Issues in DNA Phenotyping

Far beyond the blood and guts of now, we may be moving on to bigger and better things

Shirley Le
October 24, 2020

DNA profiling has been the standard procedure in forensic science and legal investigation since the 1980s. DNA evidence such as bloodstains and fingerprints can be used to find a match from a government database. Sometimes, however, the database does not provide a comparative profile and DNA evidence becomes a dead-end lead. Science is a never-ending adventure and is full of new discoveries, so it does not surprise the forensic community when next-generation methods arise and have applications in solving cold cases. One of those technologies is DNA phenotyping, which is proving to be both revolutionary and controversial. 

DNA phenotyping involves analyzing the DNA sequences to establish key features of an individual. By collecting DNA samples from many people to add to a database, it is possible to reverse engineer DNA to construct the physical appearance of a person. It involves using statistical calculations to link the genetic variants with the phenotypes by referring to the existing database of genetic information. The combination of science and technology builds an algorithm that can correctly identify a person based on their genetics 74% of the time. Genetic genealogy, using DNA testing and tracing back one’s family tree, is often used in combination with DNA phenotyping.  Several real cases have benefited from this combination to identify both suspects and victims including the murder of a Canadian couple Tanya Van Cuylenborg and Jay Cook in 1987 and the “Golden State Killer”. 

A comparison of the predicted and actual photograph of Rodie Sanchez from the Discovery channel by Parabon Nanolabs

DNA phenotyping’s success rate is low due to many factors. Some physical traits can be artificially altered through the use of coloured contact lenses, hair dye, or even cosmetic surgery. They can also be influenced by the environment a person lives in, so genetics alone cannot determine one’s appearance. A bigger concern that might limit the application of this technology is the potential increase in racial profiling. In the book What’s the Use of Race?: Modern Governance and the Biology of Difference, bioethicist Pamela Sankar criticized DNA phenotyping for its vagueness which makes people of colour more vulnerable to discrimination and stereotyping. However, others argued that the potential bias is less present in a DNA analysis than in eyewitness testimonies. The current justice system already puts people of colour at higher risk, and DNA phenotyping may worsen the problem by contributing to racial profiling. However, it is still a positive development because the possible dangers are not much worse than those presented by previous technologies and methods.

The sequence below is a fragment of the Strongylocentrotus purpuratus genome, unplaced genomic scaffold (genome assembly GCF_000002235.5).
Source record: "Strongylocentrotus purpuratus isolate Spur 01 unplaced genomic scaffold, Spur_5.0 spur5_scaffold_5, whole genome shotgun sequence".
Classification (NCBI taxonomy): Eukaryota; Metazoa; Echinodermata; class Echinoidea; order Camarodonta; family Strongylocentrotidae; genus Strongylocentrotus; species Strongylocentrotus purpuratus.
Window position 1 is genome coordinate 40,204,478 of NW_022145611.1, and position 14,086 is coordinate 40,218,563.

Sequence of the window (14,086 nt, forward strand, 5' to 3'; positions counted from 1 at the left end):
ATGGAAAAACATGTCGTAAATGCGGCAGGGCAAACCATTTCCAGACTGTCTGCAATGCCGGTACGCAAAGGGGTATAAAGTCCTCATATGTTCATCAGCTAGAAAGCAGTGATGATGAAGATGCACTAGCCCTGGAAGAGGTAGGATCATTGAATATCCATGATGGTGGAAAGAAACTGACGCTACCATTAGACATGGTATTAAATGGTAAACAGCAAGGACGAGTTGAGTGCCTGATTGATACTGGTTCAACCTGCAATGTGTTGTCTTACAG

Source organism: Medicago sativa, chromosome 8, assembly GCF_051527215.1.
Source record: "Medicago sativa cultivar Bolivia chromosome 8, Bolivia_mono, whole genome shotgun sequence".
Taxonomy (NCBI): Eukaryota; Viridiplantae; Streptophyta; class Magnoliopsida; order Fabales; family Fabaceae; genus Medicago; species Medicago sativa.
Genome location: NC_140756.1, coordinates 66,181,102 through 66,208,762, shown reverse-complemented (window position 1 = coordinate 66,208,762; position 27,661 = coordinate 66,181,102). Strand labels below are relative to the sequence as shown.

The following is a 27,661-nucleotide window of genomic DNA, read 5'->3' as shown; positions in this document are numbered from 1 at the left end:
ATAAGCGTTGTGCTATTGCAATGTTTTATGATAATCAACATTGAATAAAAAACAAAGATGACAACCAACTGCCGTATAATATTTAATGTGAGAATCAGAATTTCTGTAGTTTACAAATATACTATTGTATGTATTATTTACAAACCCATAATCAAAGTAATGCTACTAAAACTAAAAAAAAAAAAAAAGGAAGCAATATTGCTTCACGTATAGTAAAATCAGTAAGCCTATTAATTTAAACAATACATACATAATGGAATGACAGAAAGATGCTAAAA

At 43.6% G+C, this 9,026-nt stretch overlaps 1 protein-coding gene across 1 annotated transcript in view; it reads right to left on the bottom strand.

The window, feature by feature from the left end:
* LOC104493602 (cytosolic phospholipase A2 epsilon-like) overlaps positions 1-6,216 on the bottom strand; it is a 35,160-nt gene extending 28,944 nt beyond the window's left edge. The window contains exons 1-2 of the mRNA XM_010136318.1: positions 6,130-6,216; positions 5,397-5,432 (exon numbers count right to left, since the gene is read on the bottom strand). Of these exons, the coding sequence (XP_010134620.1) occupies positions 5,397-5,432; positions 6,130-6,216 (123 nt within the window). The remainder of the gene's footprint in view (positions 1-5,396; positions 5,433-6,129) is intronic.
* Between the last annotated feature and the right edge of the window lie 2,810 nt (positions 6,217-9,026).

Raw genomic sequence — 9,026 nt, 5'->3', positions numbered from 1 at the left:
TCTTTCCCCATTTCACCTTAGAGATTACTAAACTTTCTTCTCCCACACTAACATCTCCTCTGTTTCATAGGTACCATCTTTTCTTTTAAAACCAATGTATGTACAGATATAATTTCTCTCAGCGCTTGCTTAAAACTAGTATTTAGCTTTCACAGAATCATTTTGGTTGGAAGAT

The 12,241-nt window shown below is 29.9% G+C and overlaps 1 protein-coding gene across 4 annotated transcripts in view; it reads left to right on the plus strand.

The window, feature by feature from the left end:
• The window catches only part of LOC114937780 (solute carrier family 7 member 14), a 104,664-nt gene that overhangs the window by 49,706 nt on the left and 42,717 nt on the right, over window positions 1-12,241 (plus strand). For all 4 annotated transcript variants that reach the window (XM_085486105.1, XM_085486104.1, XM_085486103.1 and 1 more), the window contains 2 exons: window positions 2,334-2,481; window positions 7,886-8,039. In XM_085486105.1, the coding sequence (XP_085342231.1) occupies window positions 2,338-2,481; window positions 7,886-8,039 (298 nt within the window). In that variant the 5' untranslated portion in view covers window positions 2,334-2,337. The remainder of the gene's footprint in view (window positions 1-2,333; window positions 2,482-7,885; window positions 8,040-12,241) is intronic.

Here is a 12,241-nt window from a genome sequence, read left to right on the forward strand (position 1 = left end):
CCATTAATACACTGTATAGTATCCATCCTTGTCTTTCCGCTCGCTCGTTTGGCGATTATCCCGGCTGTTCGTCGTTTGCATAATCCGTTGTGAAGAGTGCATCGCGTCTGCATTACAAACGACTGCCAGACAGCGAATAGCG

It’s every police department’s dream to collect DNA evidence and immediately generate a picture of a suspect, and the Toronto Police Service has already submitted several samples from cold cases to private DNA phenotyping services such as Parabon Nanolabs to narrow down possible suspects. DNA phenotyping is still in its early stages but it has already presented promising results. What sounds like science fiction might become reality one day. 


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